PORTLAND, OR (KPTV) -- Leading up to the first COVID-19 vaccinations, scientists and doctors have worked to reassure the public that the vaccines are safe and effective, but even after seeing hospital workers get the very first doses in our area Wednesday, some people are still skeptical.
In the flood of comments, our FOX 12 Facebook page gets every day, when it comes to the COVID-19 vaccine, responses vary from can’t wait to get it to you couldn’t pay me to get it.
On Wednesday, Oregonians watched live as hospital workers became the first people in the state to get the initial vaccine dose, but as for getting it themselves, the Oregon Health Authority has said 49% of people in Oregon weren’t sure they want to get the vaccine immediately when it becomes available.
"I just don’t trust it, it hasn’t been on the market long," Shannon Clausen, who lives in Oregon City, said.
She said she'd rather take her chances getting COVID-19 than the vaccine. She’s worried there could be unknown complications. She said in order to trust it, she'd need to see more people get it and what the side effects could be.
Nkenge Harmon Johnson, President, and CEO of the Urban League of Portland said it’s sad to know there’s a lot of uncertainty about the vaccine specifically among Black and brown people who’ve already been disproportionately impacted by the pandemic.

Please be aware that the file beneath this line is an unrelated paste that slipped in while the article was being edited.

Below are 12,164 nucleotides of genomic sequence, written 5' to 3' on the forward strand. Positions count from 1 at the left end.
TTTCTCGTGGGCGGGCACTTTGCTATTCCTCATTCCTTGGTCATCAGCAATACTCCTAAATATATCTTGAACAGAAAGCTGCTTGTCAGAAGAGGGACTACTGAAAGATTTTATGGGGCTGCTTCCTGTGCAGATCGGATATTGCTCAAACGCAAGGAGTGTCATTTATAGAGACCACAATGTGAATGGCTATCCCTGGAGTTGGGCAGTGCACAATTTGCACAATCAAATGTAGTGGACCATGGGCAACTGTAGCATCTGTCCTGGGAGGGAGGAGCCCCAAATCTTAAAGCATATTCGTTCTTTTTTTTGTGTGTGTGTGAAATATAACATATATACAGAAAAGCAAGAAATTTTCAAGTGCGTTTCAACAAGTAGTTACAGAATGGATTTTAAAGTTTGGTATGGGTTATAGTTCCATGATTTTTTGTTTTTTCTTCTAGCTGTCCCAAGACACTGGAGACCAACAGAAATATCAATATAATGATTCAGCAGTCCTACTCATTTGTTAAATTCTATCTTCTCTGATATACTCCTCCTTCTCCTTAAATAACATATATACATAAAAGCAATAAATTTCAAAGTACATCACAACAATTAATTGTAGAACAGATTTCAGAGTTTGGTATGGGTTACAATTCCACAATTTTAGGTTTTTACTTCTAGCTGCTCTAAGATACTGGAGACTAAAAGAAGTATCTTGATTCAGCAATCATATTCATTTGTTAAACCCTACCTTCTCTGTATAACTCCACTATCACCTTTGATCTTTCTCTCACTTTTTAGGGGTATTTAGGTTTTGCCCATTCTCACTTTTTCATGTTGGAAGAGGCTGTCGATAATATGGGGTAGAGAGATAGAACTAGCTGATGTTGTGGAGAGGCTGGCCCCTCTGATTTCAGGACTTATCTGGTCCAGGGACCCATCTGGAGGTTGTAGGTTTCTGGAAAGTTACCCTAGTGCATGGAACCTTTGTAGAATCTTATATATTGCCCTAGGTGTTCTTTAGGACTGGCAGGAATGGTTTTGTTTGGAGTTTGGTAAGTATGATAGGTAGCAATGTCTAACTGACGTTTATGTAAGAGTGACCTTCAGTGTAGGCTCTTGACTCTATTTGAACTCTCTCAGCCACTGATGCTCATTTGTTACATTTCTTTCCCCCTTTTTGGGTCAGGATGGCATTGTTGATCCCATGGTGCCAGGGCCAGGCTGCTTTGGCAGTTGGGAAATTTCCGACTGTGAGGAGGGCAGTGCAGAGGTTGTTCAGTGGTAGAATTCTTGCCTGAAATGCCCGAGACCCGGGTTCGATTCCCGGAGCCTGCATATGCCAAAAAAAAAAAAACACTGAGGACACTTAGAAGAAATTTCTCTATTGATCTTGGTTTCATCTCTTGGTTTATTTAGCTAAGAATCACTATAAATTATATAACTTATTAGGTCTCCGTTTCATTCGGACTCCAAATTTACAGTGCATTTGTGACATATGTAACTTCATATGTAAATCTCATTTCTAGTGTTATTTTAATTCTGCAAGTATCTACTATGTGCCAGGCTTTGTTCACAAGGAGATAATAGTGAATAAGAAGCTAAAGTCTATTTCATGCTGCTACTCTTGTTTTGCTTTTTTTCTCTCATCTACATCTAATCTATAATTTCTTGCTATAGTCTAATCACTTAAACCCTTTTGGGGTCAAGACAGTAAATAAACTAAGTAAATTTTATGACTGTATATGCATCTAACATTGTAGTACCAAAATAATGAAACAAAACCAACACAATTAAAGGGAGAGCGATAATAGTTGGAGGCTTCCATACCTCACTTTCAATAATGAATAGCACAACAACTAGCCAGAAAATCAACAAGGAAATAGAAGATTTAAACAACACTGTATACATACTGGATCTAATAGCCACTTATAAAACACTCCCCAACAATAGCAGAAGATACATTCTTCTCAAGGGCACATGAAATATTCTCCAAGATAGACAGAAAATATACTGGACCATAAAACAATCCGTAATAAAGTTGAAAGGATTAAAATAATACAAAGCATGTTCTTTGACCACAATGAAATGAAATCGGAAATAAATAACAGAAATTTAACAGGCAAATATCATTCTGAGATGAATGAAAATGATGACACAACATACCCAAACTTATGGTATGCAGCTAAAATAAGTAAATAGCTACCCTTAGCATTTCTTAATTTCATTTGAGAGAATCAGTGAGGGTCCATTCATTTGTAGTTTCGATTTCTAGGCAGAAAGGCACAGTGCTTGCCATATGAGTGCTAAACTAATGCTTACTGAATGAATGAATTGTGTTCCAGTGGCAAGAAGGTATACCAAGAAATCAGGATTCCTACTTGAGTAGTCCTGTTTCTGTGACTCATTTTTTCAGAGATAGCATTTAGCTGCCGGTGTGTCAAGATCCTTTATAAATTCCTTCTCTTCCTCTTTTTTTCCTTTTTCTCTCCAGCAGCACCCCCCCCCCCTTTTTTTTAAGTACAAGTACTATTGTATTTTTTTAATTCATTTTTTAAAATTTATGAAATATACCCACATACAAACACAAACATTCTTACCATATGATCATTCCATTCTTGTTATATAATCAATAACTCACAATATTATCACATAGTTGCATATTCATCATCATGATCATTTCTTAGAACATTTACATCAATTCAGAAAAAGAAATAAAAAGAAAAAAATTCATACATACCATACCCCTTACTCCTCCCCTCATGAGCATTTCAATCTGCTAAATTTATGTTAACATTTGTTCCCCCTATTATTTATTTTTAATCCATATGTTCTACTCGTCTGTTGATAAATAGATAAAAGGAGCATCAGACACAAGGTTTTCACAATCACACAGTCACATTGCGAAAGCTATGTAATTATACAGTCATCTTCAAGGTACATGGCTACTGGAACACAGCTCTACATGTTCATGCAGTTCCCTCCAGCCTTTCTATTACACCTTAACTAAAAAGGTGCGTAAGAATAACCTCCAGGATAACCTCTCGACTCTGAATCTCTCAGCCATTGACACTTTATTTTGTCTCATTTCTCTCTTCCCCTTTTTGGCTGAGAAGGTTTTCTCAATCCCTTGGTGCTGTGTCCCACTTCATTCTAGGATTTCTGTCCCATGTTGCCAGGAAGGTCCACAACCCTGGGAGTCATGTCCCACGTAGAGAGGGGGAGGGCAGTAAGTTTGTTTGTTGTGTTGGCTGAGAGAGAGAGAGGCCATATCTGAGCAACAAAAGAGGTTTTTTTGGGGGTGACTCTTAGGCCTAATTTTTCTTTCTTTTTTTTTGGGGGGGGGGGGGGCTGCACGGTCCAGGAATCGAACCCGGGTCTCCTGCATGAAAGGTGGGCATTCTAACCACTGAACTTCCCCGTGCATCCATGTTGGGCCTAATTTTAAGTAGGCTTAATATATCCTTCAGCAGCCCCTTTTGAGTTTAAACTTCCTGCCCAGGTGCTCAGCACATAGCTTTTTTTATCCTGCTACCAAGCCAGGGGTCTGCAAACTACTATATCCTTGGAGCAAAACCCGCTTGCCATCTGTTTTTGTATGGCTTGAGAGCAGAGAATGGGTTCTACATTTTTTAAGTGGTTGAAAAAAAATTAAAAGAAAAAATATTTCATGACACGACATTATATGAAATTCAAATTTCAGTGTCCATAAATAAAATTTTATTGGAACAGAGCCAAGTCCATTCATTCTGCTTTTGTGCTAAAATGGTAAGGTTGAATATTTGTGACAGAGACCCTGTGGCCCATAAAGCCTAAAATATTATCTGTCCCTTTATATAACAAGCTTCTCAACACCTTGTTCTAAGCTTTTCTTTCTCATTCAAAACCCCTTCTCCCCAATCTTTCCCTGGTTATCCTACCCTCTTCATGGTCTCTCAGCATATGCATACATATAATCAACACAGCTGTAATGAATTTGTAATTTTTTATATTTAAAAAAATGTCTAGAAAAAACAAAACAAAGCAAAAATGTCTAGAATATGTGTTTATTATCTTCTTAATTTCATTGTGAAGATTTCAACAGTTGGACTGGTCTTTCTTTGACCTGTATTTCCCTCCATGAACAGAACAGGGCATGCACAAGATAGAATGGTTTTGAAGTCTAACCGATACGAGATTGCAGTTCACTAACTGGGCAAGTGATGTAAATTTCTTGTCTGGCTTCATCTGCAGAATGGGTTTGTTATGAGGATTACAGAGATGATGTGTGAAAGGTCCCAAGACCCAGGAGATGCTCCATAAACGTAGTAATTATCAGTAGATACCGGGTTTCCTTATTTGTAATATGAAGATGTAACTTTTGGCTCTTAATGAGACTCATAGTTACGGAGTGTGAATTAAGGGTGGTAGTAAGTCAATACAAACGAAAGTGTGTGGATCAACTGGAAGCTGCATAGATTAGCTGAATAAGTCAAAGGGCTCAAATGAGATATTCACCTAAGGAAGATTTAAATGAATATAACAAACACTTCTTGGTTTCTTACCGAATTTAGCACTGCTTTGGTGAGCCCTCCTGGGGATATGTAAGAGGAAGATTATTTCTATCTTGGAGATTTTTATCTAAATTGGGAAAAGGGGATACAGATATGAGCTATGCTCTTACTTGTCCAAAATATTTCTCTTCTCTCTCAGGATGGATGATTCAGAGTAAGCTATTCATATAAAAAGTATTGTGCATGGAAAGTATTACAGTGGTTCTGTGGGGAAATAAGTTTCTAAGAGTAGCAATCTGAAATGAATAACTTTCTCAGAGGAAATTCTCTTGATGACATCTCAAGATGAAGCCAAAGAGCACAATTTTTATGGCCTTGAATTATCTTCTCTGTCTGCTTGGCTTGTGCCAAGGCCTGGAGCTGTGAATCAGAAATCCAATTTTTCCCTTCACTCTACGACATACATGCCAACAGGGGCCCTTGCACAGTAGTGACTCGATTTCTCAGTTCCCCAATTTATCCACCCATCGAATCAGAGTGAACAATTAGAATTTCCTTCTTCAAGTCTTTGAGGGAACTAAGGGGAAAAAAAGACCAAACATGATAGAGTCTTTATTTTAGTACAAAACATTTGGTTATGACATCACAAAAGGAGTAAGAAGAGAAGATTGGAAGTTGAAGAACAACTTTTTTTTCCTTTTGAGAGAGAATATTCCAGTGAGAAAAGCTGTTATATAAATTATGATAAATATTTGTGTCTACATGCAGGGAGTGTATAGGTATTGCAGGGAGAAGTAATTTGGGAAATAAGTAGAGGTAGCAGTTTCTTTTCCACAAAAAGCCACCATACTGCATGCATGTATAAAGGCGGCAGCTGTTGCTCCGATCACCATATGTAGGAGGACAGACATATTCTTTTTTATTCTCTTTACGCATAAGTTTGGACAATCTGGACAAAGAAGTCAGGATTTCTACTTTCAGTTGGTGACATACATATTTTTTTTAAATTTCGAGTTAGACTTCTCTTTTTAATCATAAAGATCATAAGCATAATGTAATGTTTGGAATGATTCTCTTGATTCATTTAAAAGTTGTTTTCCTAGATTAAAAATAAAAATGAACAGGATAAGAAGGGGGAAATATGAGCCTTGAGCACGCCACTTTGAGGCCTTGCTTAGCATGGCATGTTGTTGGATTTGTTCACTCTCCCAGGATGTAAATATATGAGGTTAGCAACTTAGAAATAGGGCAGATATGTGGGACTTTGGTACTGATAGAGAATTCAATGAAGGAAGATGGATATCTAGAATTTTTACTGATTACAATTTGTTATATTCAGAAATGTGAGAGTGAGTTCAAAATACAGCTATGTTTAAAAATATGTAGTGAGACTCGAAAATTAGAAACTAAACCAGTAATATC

"Unfortunately, because of the history of sort of weaponized medicine in our country, there are lots of Black and brown people who don’t think they can trust the scientists who don’t think they can trust medical professionals," she said.
She now fears mistrust could cost lives.
"It’s a real tragedy because I think people will be harmed because of it, people may lose their lives because they’re not able to feel they can trust the vaccine."
At the same time, other Oregonians are ready to roll up their sleeves as soon as possible.
"I'm feeling very confident in what they’re doing yes I would take it," Jessica Bechtol said.
Clausen said if all goes well into spring and summer, then she might be open to getting it too.
"If more people get it and everything’s fine and they're healthy and they’re not dropping dead and getting ill or being hospitalized then yeah I think I will," she said.
Harmon Johnson said trusted health organizations in our community must speak up and say why a vaccine benefits different demographic groups for people to feel more confident about it.
OHA plans to promote the vaccine and build confidence in it, in a culturally responsive way.